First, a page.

Know your rights when driving

If you are detained while driving, it most likely will be a police officer rather than U.S. Immigration and Customs Enforcement (ICE) agents. However, if you are driving along border states, you may be pulled over by Border Patrol and could encounter Border Patrol checkpoints.

If you are pulled over by police, it is better if you can drive away with a ticket rather than having to go to a police precinct, since going to a precinct may increase the chance you are referred to ICE. While we provide some guidelines below, you must do what feels safest in the moment.

What should I do if I am pulled over by the police?

  • Stop your vehicle and turn on the emergency lights. Slowly lower the window and place your hands in a visible location.
  • Show your license, registration, and proof of insurance upon an officer’s request.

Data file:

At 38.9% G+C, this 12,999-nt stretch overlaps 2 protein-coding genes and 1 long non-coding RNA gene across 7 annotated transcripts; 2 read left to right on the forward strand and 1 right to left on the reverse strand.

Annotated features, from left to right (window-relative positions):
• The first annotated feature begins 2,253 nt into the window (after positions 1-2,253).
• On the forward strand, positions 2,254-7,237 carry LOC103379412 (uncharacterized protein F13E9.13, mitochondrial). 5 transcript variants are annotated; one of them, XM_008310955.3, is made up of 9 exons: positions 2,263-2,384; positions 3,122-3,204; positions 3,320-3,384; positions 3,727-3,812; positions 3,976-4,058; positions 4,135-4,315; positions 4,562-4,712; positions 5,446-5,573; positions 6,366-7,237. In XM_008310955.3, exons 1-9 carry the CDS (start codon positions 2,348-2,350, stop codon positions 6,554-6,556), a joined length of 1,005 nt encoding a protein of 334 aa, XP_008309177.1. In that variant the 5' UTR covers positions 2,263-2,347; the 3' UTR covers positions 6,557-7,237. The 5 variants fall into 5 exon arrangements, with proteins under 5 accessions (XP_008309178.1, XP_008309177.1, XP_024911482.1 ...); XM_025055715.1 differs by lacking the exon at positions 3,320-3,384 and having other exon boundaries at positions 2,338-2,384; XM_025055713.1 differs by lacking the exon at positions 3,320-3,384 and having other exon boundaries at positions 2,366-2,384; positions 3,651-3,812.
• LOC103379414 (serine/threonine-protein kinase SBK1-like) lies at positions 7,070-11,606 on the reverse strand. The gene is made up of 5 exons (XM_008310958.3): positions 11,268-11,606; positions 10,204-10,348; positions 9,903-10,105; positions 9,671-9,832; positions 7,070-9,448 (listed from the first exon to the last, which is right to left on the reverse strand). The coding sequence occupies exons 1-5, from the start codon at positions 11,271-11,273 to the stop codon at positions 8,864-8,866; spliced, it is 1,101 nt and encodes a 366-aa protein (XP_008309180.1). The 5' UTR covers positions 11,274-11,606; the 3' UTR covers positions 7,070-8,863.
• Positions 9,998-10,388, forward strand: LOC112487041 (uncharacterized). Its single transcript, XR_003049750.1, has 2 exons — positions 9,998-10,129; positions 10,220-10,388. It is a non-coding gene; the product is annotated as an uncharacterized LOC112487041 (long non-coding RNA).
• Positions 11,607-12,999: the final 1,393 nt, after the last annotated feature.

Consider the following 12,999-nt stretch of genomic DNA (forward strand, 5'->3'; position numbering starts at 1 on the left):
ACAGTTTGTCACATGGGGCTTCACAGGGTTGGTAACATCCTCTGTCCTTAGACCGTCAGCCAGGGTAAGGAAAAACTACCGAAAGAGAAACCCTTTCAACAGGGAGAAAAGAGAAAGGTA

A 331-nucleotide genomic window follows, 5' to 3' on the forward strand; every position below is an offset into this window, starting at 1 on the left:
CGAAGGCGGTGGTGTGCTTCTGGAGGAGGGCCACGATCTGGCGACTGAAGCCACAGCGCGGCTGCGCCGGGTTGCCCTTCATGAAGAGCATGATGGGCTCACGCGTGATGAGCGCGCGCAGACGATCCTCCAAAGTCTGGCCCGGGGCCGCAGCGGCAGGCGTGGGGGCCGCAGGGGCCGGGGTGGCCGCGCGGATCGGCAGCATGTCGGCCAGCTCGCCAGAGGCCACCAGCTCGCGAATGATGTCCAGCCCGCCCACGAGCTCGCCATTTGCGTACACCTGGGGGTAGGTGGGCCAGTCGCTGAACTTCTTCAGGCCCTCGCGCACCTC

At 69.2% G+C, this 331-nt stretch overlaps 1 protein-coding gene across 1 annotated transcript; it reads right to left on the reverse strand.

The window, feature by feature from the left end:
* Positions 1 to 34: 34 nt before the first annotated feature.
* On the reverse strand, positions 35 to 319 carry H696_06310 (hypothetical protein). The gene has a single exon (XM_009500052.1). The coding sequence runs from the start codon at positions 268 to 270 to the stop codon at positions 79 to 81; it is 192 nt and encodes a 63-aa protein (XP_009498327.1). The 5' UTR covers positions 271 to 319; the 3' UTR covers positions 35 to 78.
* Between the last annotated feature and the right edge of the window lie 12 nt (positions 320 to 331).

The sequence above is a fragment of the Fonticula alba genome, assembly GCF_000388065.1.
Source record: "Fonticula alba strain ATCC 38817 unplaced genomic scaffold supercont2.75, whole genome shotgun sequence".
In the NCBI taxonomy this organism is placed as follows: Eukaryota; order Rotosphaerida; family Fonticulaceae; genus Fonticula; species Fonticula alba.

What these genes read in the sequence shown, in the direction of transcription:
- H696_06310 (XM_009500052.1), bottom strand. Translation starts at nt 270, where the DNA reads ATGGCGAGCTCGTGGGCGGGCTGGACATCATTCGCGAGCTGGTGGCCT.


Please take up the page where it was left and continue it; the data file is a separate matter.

• If you don’t have a driver’s license do not show any false documents. Generally, it’s not recommended to show foreign IDs such as passports to law-enforcement. But, if you believe that showing your passport will result in getting a ticket instead of being brought to a police precinct, it might make sense to show it.
  • Do not answer any questions related to your immigration status or about your country of origin.
  • You have the right to remain silent. You may say: “I WANT TO EXERCISE MY RIGHT TO REMAIN SILENT” and “I WANT TO SPEAK WITH A LAWYER”
  • If the officer asks for permission to search your vehicle, you have the right to not consent to any search. Say: “I DO NOT CONSENT TO ANY SEARCH.” The officer cannot search your vehicle without a proper warrant unless there is reasonable suspicion.

What if I am pulled over by Border Patrol?

  • Border Patrol can pull you over if they have reasonable suspicion of an immigration violation or a crime, and they may ask questions about your immigration status.
  • They are not supposed to use race or ethnicity as a reason to stop you, so if you believe this is happening, make sure you document it.
  • Border Patrol can continue to detain you to inquire about your immigration status, but they cannot force you to speak or to sign anything.
  • While Border Patrol checkpoints may exist within 100 miles of any U.S. border including an airport, due to resources in New York, they are mostly found near the Northern border with Canada.